Since periodontists are the dental experts who specialize in precisely these areas, they are ideal members of your dental implant team. Not only do periodontists have experience working with other dental professionals, they also have the special knowledge, training and facilities that you need to have teeth that look and feel just like your own.
Talk with your periodontist to find out if dental implants are an option for you.
Denture wearers need to avoid plaque buildup that can irritate the tissues under the dentures. Thoroughly clean dentures daily and remove dentures at night to avoid bacteria growth. If you wear dentures, you need to continue to see a dental professional regularly. Because mouths continually change, dentures need to be checked for proper fit to avoid irritation, increased bone loss and infections. A change in the fit of partial dentures could indicate periodontal disease.
Perfecting Your Smile
Cosmetic periodontal procedures are not just for people in their 20s and 30s. You can have the smile you desire at any age.
A study by the American Dental Association and Oral-B in 1998 found that nearly half of survey respondents age 65 and older selected a smile as the first thing they notice about people. Almost 80 percent in this age group also reported that a smile is very important to a person's appearance.
Preventing Periodontal Disease
Even if you've managed to avoid periodontal disease until now, it is especially important to practice a meticulous oral care routine as you age. Receding gum tissue affects a large percentage of older people. This condition exposes the roots of teeth and makes them more vulnerable to decay and periodontal infection.
To keep your teeth for a lifetime, you must remove the plaque from your teeth and gums every day with proper brushing and flossing. Regular dental visits are also important. Daily cleaning will help keep calculus formation to a minimum, but it won't completely prevent it. A professional cleaning at least twice a year is necessary to remove calculus from places your toothbrush and floss may have missed.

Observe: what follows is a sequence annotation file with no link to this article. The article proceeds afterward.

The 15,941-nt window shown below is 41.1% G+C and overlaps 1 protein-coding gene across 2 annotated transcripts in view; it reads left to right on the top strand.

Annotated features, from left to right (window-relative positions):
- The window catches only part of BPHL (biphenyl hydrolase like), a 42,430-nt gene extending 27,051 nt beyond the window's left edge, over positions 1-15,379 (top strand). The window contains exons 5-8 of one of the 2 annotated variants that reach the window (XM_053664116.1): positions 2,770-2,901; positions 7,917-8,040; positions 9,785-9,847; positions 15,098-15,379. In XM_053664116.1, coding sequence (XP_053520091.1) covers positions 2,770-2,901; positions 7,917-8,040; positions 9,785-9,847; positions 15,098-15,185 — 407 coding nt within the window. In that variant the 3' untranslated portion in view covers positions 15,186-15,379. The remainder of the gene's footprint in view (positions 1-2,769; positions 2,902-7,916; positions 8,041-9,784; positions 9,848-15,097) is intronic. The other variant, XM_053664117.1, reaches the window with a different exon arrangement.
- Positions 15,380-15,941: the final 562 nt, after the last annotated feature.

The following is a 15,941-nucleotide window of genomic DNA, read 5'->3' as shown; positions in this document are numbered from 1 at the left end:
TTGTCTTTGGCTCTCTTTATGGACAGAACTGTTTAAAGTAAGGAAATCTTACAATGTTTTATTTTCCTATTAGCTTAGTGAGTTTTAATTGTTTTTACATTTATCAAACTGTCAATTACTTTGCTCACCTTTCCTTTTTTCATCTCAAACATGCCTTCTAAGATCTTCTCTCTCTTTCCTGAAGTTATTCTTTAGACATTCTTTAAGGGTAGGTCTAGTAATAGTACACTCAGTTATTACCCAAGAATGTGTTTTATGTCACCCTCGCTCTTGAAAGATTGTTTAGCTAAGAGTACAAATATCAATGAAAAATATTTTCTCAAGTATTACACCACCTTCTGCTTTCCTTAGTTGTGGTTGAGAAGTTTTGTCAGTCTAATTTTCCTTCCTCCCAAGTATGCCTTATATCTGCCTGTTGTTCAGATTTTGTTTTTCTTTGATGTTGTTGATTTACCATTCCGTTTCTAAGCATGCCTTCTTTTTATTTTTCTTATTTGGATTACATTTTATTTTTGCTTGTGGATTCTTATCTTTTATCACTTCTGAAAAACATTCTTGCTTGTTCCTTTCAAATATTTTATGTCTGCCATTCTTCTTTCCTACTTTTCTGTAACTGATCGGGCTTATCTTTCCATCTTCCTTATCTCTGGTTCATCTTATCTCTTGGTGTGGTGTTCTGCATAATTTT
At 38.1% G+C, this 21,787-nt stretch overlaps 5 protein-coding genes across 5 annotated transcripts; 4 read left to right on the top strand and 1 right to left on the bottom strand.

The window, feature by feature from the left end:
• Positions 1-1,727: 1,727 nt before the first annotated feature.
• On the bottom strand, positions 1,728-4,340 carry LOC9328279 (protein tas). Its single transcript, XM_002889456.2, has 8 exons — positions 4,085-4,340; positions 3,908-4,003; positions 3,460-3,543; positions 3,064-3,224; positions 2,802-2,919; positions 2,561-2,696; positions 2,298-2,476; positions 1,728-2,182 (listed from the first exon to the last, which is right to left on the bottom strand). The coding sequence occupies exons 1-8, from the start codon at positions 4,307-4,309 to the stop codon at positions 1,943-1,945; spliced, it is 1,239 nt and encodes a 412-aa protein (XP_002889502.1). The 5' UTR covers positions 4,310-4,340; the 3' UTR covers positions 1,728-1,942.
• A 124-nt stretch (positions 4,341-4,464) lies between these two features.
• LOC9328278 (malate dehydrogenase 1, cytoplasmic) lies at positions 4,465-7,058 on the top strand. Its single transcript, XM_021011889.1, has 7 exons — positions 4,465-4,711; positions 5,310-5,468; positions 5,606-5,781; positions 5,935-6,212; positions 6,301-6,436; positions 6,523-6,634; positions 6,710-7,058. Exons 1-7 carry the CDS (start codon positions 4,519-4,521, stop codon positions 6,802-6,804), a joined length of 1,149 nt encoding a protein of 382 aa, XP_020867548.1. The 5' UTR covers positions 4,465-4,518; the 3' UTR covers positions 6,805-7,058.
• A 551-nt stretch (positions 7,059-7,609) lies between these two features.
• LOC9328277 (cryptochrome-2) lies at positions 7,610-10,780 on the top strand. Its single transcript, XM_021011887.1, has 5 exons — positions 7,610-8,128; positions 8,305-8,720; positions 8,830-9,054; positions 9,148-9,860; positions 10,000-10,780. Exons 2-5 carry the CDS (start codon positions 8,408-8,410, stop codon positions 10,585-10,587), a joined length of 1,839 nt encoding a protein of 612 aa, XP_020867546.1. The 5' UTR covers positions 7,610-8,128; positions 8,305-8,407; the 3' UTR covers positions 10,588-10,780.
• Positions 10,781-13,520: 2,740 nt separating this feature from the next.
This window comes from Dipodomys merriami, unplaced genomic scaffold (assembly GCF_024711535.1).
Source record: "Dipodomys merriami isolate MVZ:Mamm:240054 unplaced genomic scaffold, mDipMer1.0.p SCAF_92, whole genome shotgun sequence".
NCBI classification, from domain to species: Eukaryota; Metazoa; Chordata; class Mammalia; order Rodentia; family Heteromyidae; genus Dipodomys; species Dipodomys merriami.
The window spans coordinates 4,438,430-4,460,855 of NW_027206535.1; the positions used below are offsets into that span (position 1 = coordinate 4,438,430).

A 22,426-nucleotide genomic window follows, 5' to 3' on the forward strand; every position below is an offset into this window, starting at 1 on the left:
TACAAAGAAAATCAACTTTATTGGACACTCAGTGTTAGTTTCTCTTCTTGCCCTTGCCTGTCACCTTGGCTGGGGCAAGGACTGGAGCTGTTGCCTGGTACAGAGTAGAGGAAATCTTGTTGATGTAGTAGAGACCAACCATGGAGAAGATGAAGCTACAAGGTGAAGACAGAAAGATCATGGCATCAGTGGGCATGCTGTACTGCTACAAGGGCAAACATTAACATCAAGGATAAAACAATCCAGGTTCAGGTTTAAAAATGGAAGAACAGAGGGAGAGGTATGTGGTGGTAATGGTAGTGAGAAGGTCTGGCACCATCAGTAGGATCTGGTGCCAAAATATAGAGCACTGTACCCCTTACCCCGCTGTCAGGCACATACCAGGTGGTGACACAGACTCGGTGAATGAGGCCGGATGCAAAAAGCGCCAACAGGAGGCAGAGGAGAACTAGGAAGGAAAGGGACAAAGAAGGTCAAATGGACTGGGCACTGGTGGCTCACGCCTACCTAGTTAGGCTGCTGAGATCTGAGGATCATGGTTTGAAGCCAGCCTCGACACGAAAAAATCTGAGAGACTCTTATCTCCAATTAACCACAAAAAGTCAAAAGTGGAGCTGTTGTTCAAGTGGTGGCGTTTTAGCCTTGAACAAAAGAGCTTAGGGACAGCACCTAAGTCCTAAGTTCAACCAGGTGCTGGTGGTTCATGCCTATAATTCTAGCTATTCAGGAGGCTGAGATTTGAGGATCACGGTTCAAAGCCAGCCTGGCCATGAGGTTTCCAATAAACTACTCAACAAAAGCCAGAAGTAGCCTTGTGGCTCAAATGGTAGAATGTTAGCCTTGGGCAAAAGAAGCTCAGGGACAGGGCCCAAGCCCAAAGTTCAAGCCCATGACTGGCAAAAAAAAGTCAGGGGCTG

If you have dexterity problems or a physical disability, you may find it difficult to use your toothbrush or dental floss. Your dentist or periodontist can suggest options such as an electric toothbrush or floss holder or a toothbrush with a larger handle.
Treating Periodontal Disease
In the earlier stages of periodontal disease, most of the treatment involves scaling and root planing, which means removing plaque and calculus in the pockets around the tooth and smoothing the root surfaces. In most cases of early periodontal disease, scaling and root planing and proper daily home care are all that are required for a satisfactory result. More advanced cases may require surgical treatment.
Once you've been treated for periodontal disease, periodontal maintenance procedures or supportive periodontal therapy enables you to gain control of the disease and increase your chances of keeping your natural teeth. In additional to a dental examination, a thorough periodontal evaluation is performed. Harmful bacterial plaque and calculus are then removed from above and below the gum line. If necessary, root planing may be used to smooth root surfaces that are infected. In addition, your periodontist or other dental professional will review your at-home oral hygiene routine and may suggest modifications tailored for your condition.